Six years have passed since the cessation of hostilities between the Tamil Tigers and the Sri Lankan government, yet justice still remains distant. After the prolonged civil war ended in 2009, many civilians have looked to the United Nations and International Criminal Court (ICC) to penalize actors on both sides of the conflict for human rights abuses and war crimes. Despite an unsuccessful probe launched by the UN in 2014, the newly elected president, Maithripala Sirisena, has proved more cooperative than his predecessor. Nevertheless, President Sirisena appealed to the UN in early February to delay the long-awaited report into atrocities committed during Sri Lanka’s civil war, to which the UN agreed on February 16th. However, even with a more hospitable Sri Lankan leader, justice for victims of abuse will not materialize any time soon.
After independence from British rule at the midpoint of the 20th century, a visible friction grew between the Sinhalese majority and Tamil minority. Feeling underrepresented and discriminated against, the Liberation Tigers of Tamil Eelam (LTTE) gained momentum during the 1970s, and eventually inaugurated a civil war in 1983 after killing 13 Sri Lankan soldiers. Though the death toll between 1983 and 2008 remained modest for such a protracted war (an estimated 70,000 deaths), the Sri Lankan government launched an effective offensive in 2009. Taking an additional 20,000-70,000 lives in 2009 (depending on source), many domestic and international publics began to demand justice and retribution.
While handing down punishments to LTTE members seems to generate interest among domestic political actors, a UN report issued in 2011 implicates many government officials. While the report noted that the Tamil Tigers used civilians as human shields and engaged in the recruitment of child soldiers, the government was accused of using heavy weaponry and was apparently not troubled by the presence of civilians and aid workers during its offensive. Further, a panel of experts appointed by the UN Secretary General found that the Sri Lankan army shelled, raped and executed civilians indiscriminately.
Naturally, the UN’s Human Rights Commission voted to investigate the alleged atrocities committed by both parties during the final phase of fighting. However, former President, Mahinda Rajapaksa, refused to grant visas to the UN investigators, insisting that only Sri Lankans could conduct such an inquiry. Up until his defeat in January 2015, Rajapaksa successfully blocked an international probe, and mobilized support by claiming that Western countries weren’t interested in justice, but instead pursuing a “hidden agenda.”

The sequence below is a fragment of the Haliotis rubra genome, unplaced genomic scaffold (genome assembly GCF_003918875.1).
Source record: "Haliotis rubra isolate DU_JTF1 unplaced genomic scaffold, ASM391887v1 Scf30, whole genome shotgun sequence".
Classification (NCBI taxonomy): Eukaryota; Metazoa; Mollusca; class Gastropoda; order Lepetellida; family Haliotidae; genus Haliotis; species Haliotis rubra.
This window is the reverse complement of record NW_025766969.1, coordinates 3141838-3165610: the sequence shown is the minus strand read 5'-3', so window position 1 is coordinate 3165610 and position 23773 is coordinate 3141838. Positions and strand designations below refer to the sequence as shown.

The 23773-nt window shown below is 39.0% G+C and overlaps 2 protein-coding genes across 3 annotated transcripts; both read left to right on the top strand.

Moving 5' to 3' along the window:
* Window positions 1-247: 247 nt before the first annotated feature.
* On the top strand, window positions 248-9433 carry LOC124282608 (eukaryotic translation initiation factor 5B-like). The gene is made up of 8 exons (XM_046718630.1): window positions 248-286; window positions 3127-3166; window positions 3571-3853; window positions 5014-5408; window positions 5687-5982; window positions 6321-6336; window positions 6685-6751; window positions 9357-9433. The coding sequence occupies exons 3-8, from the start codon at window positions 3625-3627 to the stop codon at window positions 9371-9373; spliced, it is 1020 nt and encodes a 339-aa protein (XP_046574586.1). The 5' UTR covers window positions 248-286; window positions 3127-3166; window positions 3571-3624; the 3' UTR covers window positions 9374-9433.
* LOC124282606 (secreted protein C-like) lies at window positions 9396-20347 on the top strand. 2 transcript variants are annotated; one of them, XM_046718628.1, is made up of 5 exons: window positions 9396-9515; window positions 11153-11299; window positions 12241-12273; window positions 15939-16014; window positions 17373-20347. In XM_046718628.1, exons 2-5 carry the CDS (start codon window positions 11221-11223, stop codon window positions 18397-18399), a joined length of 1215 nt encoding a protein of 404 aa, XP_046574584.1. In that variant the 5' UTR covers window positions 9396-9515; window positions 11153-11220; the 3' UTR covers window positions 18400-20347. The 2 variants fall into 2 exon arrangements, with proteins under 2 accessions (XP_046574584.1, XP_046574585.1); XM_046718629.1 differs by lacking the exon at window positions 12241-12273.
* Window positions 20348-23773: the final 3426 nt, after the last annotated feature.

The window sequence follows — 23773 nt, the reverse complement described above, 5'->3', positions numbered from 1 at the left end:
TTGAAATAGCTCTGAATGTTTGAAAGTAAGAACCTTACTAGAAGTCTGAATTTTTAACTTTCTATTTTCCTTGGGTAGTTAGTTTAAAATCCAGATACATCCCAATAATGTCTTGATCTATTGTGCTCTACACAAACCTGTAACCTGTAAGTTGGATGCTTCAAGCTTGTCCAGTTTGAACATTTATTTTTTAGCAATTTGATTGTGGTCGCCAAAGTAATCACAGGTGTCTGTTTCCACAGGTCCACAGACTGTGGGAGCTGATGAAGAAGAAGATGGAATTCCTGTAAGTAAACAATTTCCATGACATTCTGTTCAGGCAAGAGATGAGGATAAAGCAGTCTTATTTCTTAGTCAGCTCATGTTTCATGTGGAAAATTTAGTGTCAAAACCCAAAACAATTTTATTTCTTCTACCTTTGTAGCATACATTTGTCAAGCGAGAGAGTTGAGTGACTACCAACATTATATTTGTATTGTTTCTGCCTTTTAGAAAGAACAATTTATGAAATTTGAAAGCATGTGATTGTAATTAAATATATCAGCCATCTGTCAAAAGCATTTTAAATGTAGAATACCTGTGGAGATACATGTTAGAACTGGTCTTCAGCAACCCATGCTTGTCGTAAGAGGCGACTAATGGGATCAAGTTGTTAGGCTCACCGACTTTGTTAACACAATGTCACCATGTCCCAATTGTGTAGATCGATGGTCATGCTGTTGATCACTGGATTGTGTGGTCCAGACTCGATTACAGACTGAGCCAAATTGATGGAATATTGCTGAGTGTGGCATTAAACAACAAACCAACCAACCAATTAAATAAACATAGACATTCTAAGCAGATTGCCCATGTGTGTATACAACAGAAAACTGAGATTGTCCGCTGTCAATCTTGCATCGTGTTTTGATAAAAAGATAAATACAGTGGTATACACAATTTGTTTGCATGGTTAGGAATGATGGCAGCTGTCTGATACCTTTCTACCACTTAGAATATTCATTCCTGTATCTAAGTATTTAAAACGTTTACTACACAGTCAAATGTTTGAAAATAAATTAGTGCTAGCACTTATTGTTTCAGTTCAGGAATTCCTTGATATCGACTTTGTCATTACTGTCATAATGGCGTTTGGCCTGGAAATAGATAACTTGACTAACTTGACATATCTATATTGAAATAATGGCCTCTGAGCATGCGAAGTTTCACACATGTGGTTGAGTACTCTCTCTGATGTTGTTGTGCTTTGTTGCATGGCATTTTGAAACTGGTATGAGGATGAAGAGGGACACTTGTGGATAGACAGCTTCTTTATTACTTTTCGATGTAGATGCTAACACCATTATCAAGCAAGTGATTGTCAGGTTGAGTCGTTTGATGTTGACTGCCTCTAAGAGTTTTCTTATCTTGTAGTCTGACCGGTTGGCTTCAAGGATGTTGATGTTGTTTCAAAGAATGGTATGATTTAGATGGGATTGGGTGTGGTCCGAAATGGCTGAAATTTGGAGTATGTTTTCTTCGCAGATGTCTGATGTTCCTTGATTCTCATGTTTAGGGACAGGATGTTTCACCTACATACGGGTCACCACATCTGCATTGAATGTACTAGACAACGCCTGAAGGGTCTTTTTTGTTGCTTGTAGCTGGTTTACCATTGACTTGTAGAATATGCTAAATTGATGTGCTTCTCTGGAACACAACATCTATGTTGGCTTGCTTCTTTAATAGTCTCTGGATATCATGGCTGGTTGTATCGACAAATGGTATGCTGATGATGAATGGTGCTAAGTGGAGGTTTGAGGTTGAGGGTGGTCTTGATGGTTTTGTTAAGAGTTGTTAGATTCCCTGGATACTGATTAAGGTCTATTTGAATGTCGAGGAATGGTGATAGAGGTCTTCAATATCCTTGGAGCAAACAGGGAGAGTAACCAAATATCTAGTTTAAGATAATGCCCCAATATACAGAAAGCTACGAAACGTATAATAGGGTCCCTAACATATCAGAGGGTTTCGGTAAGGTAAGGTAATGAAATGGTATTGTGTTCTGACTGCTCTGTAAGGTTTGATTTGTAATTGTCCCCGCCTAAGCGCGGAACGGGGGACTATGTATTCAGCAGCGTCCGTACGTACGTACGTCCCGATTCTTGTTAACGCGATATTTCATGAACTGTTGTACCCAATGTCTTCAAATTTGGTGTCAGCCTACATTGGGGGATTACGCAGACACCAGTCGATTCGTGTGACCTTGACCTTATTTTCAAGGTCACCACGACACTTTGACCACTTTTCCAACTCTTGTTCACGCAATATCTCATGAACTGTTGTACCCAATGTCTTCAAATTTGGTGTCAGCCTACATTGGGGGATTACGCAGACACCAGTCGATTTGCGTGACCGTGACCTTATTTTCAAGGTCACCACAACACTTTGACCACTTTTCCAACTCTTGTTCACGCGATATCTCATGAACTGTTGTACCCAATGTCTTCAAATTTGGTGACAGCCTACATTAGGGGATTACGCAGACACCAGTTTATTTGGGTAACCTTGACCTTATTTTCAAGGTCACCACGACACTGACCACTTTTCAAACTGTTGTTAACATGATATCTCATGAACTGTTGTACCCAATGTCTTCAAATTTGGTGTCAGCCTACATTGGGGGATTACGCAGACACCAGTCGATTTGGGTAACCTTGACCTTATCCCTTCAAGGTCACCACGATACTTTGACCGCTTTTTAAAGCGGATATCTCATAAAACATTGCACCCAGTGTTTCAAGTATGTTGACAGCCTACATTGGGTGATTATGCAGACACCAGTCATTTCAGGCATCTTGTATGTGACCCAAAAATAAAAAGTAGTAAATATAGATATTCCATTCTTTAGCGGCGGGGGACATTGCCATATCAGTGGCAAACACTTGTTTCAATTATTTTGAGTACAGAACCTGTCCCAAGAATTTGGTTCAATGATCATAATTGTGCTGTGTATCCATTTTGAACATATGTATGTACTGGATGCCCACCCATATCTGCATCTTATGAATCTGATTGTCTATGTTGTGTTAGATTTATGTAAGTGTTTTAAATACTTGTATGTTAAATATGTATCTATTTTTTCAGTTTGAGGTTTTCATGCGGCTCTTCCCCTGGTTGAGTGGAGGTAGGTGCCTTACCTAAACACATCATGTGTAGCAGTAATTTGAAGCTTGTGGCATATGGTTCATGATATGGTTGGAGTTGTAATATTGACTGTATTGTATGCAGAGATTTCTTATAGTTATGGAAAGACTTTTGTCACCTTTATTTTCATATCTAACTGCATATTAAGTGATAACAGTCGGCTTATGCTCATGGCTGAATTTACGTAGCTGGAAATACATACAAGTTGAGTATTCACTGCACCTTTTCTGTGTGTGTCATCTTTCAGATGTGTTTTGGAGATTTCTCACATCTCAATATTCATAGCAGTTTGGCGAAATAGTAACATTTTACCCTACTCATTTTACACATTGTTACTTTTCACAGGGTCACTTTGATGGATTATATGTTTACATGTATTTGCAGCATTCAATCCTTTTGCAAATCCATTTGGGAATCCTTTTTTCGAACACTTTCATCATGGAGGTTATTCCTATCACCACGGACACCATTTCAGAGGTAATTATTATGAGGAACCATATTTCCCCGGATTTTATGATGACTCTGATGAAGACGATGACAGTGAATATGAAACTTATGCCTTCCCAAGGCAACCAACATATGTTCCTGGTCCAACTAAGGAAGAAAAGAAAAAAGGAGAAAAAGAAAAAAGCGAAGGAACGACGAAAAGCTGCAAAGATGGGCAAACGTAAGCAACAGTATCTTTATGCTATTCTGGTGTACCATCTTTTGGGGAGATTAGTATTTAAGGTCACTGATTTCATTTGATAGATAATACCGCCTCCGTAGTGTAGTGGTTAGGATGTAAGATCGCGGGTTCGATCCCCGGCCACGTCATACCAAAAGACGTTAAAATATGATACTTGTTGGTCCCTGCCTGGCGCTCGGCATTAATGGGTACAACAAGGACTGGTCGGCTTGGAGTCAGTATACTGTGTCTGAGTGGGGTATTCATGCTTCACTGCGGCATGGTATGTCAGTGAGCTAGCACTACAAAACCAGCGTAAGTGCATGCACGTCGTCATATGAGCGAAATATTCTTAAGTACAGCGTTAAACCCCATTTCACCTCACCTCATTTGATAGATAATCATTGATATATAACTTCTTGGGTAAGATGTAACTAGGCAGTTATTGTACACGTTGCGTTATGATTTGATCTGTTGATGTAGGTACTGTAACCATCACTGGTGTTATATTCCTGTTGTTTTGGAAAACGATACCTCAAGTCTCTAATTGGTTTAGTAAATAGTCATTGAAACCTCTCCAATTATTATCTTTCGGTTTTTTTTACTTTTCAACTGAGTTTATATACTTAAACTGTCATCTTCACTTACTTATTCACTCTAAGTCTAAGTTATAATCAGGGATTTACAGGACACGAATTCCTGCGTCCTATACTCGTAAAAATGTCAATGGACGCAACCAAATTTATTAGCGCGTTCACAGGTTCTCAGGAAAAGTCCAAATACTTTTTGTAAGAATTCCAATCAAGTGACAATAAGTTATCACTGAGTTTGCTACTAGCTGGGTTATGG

Nevertheless, President Sirisena’s cooperation hitherto appears to have persuaded the UN to delay the report until September. The appeal made by Sirisena was grounded on the basis that the new government needed time to prepare a credible domestic investigation and allow for a more comprehensive report, something the previous government refused to do. Be that as it may, resistance to an ICC-led trial seems to negate the likelihood of justice.
Though more than half of the world’s sovereign states ratified the Rome Statute and embraced the ICC by 2007, Sri Lanka has yet to join the independent international institution, and for seemingly obvious reasons. The Rome Treaty creating the Court does not allow states to decide which cases are referred to the Court and which are not. Further, the ICC does now allow governments to refer cases to the Court involving insurgents and rebel groups without running the risk that the ICC will also prosecute high-level figures. Thus, given the information publicized by the UN that implicates government officials, the Sri Lankan government is staunchly against international adjudication. Further, the government-appointed Lessons Learnt and Reconciliation Commission, dedicated to investigating the events that took place in 2009, cleared the military of any allegations concerning human rights abuses. This would necessarily be void in an ICC trial, as the Court does not recognize immunity accorded to government and military officials under international law.
Even under a new and seemingly more cooperative President, the government’s hostility toward an international hearing is troubling. The ability to prosecute members of the LTTE and avoid prosecution themselves seems to be the motivating factor in rejecting international adjudication. However, under chapter VII of the UN Charter, the Security Council may refer a situation to the ICC, even in non-signatory states. Disappointingly, the Security Council has only referred two such situations to the ICC: in Sudan and Libya. This inaction has led groups such as Human Rights Watch to condemn permanent members of the Security Council for failing to act and being more concerned with “prosecuting their enemies and protecting their friends,” than impartially referring situations with evidence of serious international crimes and no prospect of domestic accountability.
Given the heinous acts committed by the government, it seems that ratifying the Rome Statute and surrendering to the ICC is out of the question. Thus, the prospect of justice for many abused Sri Lankans lies with an international body that has repeatedly left victims of abuse without recourse to justice.